migrating to australia
An aspect of the acute skilled shortages being experienced by Australian industry, commerce, agribiz and institutions is highlighted by Care School Based Traineeships that are currently on offer to year 10 students commencing the Higher School Certificate in 2010.
Australia has a big name around the world for its resources industry, which continues to boom despite the challenges thrown up to most developed economies by the Global Financial Crisis (GFC). In Australia, existing and new minerals, oil and gas projects create thousands of new jobs on a regular basis. However, owing to the country’s persisting skills shortage, it’s fairly certain a big share of those will be taken up by skilled immigrants. At first glance, it would seem obvious that these jobs will be for engineers and skilled trades people. While these pros will definitely have plenty of opportunity, it’s also clear that jobs for IT professionals will open up, not just in the resource industry area itself, but also in support and service industries.
Australia is well-known around the world for its resources industry, which continues to boom, despite serious impediments thrown up to other developed economies by the Global Financial Crisis (GFC). Existing and new minerals, oil and gas projects continue to create thousands of new jobs, a major proportion of which may need to be filled by skilled immigrants. A first assumption will be that these jobs will be for engineers and skilled trades people. However, Australia is also crying out for professionals in IT and FttH. Such jobs would be of interest to professionals in countries like Ireland, the UK and even Canada and the USA, where unemployment, especially in some regions, is reaching high levels.
PetroChina, Asia’s largest oil company, has signed a $AU50bn ($US41bn) deal to develop a gas field off Australia’s north-western coast, indicating a major step in raising basic material demand by China.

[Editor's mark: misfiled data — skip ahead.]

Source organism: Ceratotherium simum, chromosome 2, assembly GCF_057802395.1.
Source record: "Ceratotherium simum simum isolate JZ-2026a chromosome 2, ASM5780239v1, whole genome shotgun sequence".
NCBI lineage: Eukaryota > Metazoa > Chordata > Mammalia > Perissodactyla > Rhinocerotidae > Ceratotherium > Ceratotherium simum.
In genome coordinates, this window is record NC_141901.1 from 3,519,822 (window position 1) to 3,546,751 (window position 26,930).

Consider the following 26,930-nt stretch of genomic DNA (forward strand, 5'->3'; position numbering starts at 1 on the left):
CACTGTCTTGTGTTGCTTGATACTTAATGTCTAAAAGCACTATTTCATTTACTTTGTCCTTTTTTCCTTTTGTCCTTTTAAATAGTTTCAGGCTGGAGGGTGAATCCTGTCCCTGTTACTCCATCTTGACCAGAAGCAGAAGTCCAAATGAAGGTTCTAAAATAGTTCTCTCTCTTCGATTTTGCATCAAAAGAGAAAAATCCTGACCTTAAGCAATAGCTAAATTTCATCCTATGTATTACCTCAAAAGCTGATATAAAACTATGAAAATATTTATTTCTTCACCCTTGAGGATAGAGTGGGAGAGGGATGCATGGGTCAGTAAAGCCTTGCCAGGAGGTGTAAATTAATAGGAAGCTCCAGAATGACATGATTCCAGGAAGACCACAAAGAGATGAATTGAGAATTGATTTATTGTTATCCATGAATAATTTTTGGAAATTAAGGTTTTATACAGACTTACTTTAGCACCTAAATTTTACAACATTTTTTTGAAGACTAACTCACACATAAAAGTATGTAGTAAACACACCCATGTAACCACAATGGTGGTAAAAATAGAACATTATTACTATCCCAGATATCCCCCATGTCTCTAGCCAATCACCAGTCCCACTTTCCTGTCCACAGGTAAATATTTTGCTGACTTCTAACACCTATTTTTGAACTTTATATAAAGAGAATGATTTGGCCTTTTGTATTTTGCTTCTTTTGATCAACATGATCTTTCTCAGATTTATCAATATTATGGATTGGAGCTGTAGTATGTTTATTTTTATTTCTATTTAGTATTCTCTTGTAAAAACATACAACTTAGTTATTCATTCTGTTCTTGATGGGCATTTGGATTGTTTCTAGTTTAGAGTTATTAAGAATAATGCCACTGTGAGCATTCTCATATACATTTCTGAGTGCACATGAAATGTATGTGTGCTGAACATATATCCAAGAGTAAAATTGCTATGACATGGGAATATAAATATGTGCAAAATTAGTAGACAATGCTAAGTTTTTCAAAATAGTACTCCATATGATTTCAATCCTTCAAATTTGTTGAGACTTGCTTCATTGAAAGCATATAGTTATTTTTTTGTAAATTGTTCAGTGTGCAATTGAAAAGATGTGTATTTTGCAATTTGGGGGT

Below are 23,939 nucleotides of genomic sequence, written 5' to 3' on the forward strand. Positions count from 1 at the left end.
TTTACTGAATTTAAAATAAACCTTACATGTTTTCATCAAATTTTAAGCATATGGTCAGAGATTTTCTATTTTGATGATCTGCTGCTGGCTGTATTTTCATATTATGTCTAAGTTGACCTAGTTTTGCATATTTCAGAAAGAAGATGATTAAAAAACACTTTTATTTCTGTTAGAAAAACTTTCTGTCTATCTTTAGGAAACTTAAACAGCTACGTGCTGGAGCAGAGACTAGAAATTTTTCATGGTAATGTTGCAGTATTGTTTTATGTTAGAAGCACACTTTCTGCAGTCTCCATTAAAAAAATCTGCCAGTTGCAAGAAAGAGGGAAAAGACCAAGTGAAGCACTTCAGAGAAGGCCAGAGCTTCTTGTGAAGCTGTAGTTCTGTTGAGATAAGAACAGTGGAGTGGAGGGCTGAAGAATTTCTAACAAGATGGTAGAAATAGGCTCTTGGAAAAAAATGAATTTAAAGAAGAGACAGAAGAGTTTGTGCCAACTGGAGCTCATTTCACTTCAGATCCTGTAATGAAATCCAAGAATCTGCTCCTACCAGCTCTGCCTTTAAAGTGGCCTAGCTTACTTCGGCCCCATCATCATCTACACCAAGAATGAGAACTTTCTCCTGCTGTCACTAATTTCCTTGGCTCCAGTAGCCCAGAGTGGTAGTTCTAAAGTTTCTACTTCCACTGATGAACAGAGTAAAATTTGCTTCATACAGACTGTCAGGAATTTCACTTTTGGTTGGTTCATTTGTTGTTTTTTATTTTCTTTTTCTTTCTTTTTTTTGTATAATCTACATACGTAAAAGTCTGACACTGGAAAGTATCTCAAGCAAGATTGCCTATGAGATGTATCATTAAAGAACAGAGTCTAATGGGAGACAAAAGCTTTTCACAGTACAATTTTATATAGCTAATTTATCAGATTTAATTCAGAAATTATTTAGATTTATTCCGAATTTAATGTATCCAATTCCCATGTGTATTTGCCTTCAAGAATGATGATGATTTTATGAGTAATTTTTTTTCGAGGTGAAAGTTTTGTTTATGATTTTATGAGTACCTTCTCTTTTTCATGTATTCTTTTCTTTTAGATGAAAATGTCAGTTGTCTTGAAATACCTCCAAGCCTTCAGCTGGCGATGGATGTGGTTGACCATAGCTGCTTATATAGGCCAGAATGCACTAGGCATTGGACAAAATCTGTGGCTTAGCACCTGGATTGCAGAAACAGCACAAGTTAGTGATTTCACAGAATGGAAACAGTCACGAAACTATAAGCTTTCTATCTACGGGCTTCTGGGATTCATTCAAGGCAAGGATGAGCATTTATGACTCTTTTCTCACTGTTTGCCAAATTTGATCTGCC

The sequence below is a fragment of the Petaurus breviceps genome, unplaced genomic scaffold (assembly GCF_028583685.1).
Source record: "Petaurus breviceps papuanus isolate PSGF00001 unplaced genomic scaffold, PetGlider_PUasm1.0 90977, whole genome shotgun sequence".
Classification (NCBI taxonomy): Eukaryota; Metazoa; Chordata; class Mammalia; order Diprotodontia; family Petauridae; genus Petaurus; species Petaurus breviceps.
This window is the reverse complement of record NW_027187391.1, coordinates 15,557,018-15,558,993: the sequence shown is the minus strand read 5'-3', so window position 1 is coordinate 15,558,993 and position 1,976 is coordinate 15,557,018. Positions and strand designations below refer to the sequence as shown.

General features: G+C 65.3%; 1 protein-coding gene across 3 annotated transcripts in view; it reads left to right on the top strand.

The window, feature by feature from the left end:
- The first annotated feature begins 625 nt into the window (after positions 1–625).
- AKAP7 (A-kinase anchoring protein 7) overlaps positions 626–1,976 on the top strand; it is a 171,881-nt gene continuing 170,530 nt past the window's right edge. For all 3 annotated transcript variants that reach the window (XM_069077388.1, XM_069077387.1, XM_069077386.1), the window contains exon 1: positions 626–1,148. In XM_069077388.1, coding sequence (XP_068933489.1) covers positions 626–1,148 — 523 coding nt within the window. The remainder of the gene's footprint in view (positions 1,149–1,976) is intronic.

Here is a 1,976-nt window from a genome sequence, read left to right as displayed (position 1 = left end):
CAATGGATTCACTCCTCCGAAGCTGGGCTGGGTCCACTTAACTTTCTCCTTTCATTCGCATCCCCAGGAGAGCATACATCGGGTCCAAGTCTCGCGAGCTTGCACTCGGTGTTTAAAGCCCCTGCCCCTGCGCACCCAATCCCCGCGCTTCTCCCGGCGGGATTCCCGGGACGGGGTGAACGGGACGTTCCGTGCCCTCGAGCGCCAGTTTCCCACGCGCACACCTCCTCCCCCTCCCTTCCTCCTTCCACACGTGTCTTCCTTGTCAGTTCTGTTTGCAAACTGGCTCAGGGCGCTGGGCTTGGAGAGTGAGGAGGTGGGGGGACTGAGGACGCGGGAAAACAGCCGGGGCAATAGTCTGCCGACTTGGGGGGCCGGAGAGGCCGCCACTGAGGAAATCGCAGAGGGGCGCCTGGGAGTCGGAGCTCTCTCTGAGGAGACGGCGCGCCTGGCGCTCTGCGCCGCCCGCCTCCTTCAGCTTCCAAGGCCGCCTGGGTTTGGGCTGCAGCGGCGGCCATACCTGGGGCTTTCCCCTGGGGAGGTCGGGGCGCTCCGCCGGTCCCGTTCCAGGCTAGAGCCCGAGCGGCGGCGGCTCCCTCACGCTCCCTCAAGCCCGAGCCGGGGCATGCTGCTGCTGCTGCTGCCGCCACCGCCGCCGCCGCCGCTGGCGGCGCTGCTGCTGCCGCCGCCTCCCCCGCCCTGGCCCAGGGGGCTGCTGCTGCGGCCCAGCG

China is clearly an expanding powerhouse in the global arena, with an economy that is still growing in sharp contrast to most developed nations. As a result, the Global financial Crisis (GFC) has forced it to seriously look at its vast population and think more in terms of growing a domestic market. They have also launched upon vast infrastructure projects, like the impressive new Very Fast Train (VFT) network.
Apartments in Ireland’s tallest building, the 150-million euro, 17-story tower Elysian, cost 1.8 million euros ($US2.56 million). For that, you could get a three-bedroom duplex penthouse with a black-lacquer kitchen, Porsche taps and a panoramic view of Cork. Very nice. But because of the Global Financial Crisis (GFC) 80% of the Elysian’s 211 apartments were unsold in late April. About half the office and store units in the project also stand empty.
It’s no secret that many developed countries still are experiencing financial difficulty. Some countries are actually in dire straits and are unlikely to find friendlier straits anytime soon. In Australia, it’s not quite like that. Even overseas commentators laud this distant land’s situation and predict it will emerge from this global crisis stronger than ever.
Yes, certainly, owing to the Global Financial Crisis (GFC), skilled migration numbers will be slashed in Australia’s budget year of 2009/2010. The government says this measure has been taken make sure that Australian workers get preference for jobs in a period that threatens higher unemployment. Paradoxically, recent figures indicate that Aussie unemployment has actually diminished. Still, most gurus are still predicting up to 8% unemployment during the next twelve months.
Declining Australian trends in car travel and surging public transport usage mark a turning point in history and a challenge for policy-makers and politicians.
In tune with its high performing resource sector, Australia’s long-running skills shortage continues on its seemingly unending marathon. Nevertheless, in response to the Global Financial Crisis (GFC), the Australian government blinked and reduced skilled immigration for the current budget year. However, it is highly likely that this reduction won’t last long. It seems certain that Australia will survive the GFC in very good shape, necessitating that the full skilled migrant program will be restored, if not ramped up in the near future. Even now, well over 100,000 skilled migrants will be accepted into Australia (population 21 million+, around 25% of whom were born overseas) during it’s current budget period. It is predicted that the shortfall caused by the government’s cut, if left uncorrected, will be magnified as recovery rolls out.